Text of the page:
A couple of recent examples in my own work straddle the line between the two types. While working on a book translation last year, I noticed that the author’s English website was in dire need of correction. I suggested this to the publisher, not wanting to step on any toes. They loved the idea, and asked the author, who was equally happy to have this done. This was more of a win-win result; it wasn’t just to do the author a favor or get in someone’s good graces, after all, I had already gotten the job to translate the book. Better English on the author’s website is a better reflection on her and her work, and by extension, my work as the translator. Another book translation involved a similar act of goodwill – the author sent me a press release he had written in English himself, for informational purposes only, and I discovered several errors. I pointed this out, corrected it for him, again, not only because I want to offer a complete package of services, particularly when it comes to a book translation, but also as a way to improve the promotion of the book. He told me to charge whatever I would normally charge for this, and since it only took me about 10 minutes (again, always check these things thoroughly before offering to do them for free!), I told him I wouldn’t charge for it, it was part of the service I offered.
There are many other examples of both “soft” and “hard” goodwill, depending on the situation and many other variables.
That’s all well and good, you might be thinking, but what about the results? What do we expect from all these lovely gestures? Are we even entitled to expect anything? Or do we just adjust our halos and go about our business? Does it occur to us to expect anything? There are generally three types of responses to these gestures or efforts.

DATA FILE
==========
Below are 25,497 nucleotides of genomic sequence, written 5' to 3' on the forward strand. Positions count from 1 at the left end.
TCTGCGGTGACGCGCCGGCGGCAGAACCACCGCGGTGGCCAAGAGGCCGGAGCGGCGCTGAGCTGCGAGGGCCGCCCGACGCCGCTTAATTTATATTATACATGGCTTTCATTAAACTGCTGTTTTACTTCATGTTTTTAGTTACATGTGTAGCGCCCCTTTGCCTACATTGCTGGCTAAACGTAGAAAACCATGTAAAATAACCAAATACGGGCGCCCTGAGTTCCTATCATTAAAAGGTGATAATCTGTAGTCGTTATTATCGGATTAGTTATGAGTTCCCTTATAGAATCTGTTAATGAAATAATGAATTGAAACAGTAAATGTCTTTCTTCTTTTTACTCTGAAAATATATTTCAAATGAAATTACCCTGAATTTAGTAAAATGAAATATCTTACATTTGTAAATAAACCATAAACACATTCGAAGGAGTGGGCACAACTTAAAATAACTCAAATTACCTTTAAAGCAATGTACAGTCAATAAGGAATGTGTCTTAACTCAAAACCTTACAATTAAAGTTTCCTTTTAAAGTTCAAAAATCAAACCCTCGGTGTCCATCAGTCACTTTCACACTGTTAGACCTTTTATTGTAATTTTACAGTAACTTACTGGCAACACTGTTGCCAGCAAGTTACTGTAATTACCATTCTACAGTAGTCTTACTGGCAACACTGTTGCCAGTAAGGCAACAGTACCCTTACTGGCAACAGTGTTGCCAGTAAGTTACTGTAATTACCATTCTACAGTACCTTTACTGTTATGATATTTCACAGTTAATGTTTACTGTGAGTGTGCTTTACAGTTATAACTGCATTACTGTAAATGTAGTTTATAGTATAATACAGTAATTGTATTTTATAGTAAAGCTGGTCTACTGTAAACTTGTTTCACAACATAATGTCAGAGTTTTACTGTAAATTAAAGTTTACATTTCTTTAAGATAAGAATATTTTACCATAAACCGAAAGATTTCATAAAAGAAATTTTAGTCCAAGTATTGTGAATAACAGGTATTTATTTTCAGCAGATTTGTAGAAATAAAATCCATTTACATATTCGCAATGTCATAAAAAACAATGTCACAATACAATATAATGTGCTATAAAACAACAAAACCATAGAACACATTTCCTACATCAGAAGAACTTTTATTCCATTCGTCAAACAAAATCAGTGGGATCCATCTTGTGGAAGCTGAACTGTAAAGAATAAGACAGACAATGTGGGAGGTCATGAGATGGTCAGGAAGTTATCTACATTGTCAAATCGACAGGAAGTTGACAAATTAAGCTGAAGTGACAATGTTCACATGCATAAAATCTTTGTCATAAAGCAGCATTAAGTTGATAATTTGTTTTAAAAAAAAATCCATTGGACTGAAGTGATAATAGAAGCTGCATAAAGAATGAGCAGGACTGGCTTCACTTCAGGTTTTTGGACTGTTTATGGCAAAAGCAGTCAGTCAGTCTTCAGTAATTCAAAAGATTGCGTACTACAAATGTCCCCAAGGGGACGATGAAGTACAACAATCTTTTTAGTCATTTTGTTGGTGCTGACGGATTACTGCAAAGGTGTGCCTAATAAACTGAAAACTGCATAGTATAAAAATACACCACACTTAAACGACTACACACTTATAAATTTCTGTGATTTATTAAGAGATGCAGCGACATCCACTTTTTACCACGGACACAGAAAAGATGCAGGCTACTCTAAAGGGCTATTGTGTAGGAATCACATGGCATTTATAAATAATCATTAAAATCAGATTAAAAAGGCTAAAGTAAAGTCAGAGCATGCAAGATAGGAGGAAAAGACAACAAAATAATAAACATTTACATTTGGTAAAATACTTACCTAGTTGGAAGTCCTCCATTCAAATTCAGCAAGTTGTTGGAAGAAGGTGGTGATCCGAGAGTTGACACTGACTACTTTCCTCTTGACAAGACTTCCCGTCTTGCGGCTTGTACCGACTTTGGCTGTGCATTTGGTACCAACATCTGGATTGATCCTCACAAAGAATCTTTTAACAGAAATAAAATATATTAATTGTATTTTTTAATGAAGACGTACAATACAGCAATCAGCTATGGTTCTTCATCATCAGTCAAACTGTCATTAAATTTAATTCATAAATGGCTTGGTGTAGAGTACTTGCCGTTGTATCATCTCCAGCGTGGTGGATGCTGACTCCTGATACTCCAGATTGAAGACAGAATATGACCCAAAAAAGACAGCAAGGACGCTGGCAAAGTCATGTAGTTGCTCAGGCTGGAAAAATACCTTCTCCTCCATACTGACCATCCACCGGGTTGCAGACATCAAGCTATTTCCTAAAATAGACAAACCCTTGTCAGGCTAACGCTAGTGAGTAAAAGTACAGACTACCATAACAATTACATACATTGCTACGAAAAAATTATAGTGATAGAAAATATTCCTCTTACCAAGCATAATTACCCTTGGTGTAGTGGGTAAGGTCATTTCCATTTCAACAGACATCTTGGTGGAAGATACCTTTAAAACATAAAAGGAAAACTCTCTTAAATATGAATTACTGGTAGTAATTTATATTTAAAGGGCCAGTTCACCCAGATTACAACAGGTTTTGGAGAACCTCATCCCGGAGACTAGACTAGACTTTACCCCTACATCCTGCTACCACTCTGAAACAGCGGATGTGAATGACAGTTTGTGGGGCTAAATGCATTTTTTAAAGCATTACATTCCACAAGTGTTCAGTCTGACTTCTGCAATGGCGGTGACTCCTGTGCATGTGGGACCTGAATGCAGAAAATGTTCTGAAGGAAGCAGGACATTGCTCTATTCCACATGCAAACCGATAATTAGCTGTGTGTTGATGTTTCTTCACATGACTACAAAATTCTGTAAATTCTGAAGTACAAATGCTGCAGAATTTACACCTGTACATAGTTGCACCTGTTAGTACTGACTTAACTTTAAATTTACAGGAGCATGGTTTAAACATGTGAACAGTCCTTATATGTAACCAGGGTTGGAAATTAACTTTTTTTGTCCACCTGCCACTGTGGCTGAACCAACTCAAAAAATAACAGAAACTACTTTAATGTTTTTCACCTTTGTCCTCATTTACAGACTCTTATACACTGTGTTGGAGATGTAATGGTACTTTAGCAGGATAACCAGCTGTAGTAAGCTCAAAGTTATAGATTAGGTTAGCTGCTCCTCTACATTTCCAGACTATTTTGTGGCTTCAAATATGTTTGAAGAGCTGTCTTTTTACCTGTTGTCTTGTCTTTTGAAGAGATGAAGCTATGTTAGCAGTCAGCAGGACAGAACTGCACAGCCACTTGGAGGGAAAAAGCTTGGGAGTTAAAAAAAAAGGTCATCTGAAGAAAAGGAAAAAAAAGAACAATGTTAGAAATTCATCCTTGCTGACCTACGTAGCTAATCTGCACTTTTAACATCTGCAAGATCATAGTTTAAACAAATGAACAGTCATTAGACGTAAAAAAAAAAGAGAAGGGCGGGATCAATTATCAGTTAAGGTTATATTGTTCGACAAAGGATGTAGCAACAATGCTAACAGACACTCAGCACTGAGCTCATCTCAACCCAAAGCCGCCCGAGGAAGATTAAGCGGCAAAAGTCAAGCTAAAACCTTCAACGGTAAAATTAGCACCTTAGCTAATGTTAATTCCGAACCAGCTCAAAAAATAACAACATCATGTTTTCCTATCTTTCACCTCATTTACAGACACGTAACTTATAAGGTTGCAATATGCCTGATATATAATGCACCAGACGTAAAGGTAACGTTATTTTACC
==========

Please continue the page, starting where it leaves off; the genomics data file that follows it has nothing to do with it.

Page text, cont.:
- The customer will really appreciate it, let you know, send you more and better work; your relationship with them only improves.
- Silence, or near-silence. You get a cursory thanks (if that) and nothing changes.
- The “No Good Deed Goes Unpunished” response – they take advantage of your good nature and your goodwill – and not only come to expect this all the time, but use that one incident as a precedent (“But you did it for free that other time!”). This applies to both “hard” and “soft” goodwill; they expect small jobs for free and place higher demands on you in terms of the extras (“Why didn’t you catch that error in the source text?” even if it didn’t impact your translation).
No one can decide for anyone else if, when or how we should perform these acts of goodwill for our customers. There are often so many variables which will determine if it’s a good idea, and to what extent. Intuition isn’t always reliable either; this can backfire on you, leaving you feeling betrayed and underappreciated, and in some cases, even exploited. (See the “No Good Deed” result above.)
Goodwill is generally a good way to create or increase customer loyalty, indicates you are serious about the relationship and your business, and sometimes, you might even get something other than more and better work in return. I have received book vouchers, chocolates and other small tokens of my customers’ gratitude, all of which were complete surprises and certainly not necessary, but appreciated just the same. Proof that goodwill can work both ways.
An excellent post with excellent ideas, and most opportune to counteract a surge in client bashing, which does a disservice to our industry and deprofessionalises it. I believe we should all provide excellent service to our clients, and that includes the odd favour every now and again.
This does not, however, mean being taken for granted, being effectively forced to work for free or low rates, or allowing ourselves to be disrespected, because I wouldn’t work with any client who would attempt to do that and neither should any of my colleagues. That is why I’m happy to offer some goodwill to my clients – particularly if they don’t ask for it for free. Doing so makes our profession all the better.
Thanks so much Lloyd! Exactly the distinction I was trying to make, and to send out a warning that not all responses to goodwill are the same, and it is not something everyone can or wants to participate in. I agree with your statement about ‘…particularly if they don’t ask for it for free.’
Thanks again for your comment!